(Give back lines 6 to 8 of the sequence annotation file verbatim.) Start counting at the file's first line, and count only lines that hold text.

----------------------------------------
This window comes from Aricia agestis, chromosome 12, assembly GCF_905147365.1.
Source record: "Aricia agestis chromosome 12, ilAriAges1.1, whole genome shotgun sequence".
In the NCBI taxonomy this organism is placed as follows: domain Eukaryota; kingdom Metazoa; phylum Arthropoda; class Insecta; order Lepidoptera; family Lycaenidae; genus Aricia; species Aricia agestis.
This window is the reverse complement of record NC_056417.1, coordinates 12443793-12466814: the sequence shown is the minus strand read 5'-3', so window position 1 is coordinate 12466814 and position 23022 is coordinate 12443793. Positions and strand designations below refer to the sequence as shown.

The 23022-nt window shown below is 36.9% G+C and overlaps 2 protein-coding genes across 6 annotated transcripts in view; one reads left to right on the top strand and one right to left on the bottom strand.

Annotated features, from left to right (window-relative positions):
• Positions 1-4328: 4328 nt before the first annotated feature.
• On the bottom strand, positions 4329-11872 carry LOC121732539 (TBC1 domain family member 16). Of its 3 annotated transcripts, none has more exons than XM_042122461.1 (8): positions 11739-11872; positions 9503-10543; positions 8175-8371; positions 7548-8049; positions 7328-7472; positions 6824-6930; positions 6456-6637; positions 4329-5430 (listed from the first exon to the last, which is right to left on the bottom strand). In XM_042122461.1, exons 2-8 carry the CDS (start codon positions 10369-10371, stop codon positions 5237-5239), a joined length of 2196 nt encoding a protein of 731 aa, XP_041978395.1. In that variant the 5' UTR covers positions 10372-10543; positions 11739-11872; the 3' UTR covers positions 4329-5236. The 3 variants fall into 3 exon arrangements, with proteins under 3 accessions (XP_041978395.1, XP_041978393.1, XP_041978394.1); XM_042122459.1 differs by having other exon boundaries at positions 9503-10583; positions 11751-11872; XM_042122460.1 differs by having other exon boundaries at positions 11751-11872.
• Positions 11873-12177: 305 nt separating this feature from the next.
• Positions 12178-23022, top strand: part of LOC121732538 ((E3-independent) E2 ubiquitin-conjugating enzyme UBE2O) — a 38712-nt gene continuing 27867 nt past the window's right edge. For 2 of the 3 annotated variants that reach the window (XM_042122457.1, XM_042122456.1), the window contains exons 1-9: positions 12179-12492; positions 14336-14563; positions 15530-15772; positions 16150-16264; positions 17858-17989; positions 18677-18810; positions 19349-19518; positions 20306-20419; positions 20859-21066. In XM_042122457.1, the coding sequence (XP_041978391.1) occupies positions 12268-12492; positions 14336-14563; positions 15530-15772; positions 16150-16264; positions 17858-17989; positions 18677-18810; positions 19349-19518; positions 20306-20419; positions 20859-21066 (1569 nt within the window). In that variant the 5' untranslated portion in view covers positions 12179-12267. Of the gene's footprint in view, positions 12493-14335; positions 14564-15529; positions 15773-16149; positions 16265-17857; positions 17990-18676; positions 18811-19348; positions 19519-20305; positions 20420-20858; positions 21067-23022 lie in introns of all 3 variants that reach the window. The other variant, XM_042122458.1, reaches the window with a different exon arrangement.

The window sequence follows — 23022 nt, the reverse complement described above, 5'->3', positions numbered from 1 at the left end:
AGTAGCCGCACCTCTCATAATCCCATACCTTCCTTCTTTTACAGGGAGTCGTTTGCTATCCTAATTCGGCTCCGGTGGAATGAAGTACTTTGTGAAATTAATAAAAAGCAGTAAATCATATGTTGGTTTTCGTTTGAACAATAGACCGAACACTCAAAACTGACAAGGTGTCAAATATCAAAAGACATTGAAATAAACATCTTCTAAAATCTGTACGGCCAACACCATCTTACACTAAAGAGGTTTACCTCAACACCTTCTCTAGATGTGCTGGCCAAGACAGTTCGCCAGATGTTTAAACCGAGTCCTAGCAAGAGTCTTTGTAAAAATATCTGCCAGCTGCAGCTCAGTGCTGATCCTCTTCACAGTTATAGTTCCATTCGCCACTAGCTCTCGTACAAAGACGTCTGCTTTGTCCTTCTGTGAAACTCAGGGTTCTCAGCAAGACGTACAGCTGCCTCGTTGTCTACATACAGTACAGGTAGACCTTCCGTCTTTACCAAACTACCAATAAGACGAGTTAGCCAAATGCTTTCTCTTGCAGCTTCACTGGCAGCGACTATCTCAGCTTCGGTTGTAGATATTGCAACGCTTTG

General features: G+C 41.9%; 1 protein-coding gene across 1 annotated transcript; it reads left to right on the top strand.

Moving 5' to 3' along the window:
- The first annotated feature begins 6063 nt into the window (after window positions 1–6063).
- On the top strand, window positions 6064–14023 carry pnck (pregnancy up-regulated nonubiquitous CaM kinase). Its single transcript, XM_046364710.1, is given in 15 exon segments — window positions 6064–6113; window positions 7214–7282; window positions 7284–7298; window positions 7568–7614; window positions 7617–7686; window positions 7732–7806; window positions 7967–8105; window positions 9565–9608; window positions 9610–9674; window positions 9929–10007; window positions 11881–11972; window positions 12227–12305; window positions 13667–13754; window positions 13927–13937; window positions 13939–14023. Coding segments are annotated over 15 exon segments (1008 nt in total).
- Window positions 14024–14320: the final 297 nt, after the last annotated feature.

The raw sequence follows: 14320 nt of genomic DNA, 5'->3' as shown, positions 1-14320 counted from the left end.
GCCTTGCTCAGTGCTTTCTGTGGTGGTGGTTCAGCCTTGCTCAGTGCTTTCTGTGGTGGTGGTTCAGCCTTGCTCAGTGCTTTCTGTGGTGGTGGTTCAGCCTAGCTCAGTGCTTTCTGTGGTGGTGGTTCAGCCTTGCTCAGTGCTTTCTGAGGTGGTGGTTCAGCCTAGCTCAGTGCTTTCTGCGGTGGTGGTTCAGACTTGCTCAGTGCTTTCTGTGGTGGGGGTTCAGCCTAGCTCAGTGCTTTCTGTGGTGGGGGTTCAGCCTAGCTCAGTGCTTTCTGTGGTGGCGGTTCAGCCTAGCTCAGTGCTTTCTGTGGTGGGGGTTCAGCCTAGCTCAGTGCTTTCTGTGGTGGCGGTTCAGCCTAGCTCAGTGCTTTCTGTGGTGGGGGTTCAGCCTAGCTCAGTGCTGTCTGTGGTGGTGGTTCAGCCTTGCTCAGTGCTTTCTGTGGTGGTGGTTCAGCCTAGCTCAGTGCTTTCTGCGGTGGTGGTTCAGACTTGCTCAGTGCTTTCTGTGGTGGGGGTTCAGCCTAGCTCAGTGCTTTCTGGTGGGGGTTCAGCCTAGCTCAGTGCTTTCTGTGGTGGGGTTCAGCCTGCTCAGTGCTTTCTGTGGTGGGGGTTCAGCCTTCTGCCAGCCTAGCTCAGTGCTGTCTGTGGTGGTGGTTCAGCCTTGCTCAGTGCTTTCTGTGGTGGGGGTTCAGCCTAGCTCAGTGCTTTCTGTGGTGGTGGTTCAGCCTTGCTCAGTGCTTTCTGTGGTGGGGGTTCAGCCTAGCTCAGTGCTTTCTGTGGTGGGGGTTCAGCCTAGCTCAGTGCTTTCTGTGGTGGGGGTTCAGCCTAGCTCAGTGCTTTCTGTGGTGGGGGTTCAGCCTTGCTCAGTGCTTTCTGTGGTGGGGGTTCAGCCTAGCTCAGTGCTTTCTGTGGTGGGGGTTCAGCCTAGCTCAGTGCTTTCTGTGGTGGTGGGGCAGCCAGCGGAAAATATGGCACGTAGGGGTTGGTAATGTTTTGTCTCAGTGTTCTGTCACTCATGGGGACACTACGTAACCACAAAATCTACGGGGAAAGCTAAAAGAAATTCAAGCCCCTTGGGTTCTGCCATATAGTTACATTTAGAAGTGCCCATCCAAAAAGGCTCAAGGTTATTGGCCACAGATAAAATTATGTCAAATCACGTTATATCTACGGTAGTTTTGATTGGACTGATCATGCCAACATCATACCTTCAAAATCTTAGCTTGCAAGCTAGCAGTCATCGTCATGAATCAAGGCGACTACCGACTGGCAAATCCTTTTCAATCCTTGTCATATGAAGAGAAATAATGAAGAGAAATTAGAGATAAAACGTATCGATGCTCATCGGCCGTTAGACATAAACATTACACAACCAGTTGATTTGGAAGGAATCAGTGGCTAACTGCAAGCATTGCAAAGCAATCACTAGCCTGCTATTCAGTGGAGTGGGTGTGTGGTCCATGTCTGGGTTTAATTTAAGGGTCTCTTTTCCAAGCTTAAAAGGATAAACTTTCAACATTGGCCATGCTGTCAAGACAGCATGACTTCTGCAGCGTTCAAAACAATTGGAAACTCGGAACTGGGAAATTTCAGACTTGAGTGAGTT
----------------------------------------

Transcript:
Annotated features, from left to right (window-relative positions):
• Positions 1-4328: 4328 nt before the first annotated feature.
• On the bottom strand, positions 4329-11872 carry LOC121732539 (TBC1 domain family member 16). Of its 3 annotated transcripts, none has more exons than XM_042122461.1 (8): positions 11739-11872; positions 9503-10543; positions 8175-8371; positions 7548-8049; positions 7328-7472; positions 6824-6930; positions 6456-6637; positions 4329-5430 (listed from the first exon to the last, which is right to left on the bottom strand). In XM_042122461.1, exons 2-8 carry the CDS (start codon positions 10369-10371, stop codon positions 5237-5239), a joined length of 2196 nt encoding a protein of 731 aa, XP_041978395.1. In that variant the 5' UTR covers positions 10372-10543; positions 11739-11872; the 3' UTR covers positions 4329-5236. The 3 variants fall into 3 exon arrangements, with proteins under 3 accessions (XP_041978395.1, XP_041978393.1, XP_041978394.1); XM_042122459.1 differs by having other exon boundaries at positions 9503-10583; positions 11751-11872; XM_042122460.1 differs by having other exon boundaries at positions 11751-11872.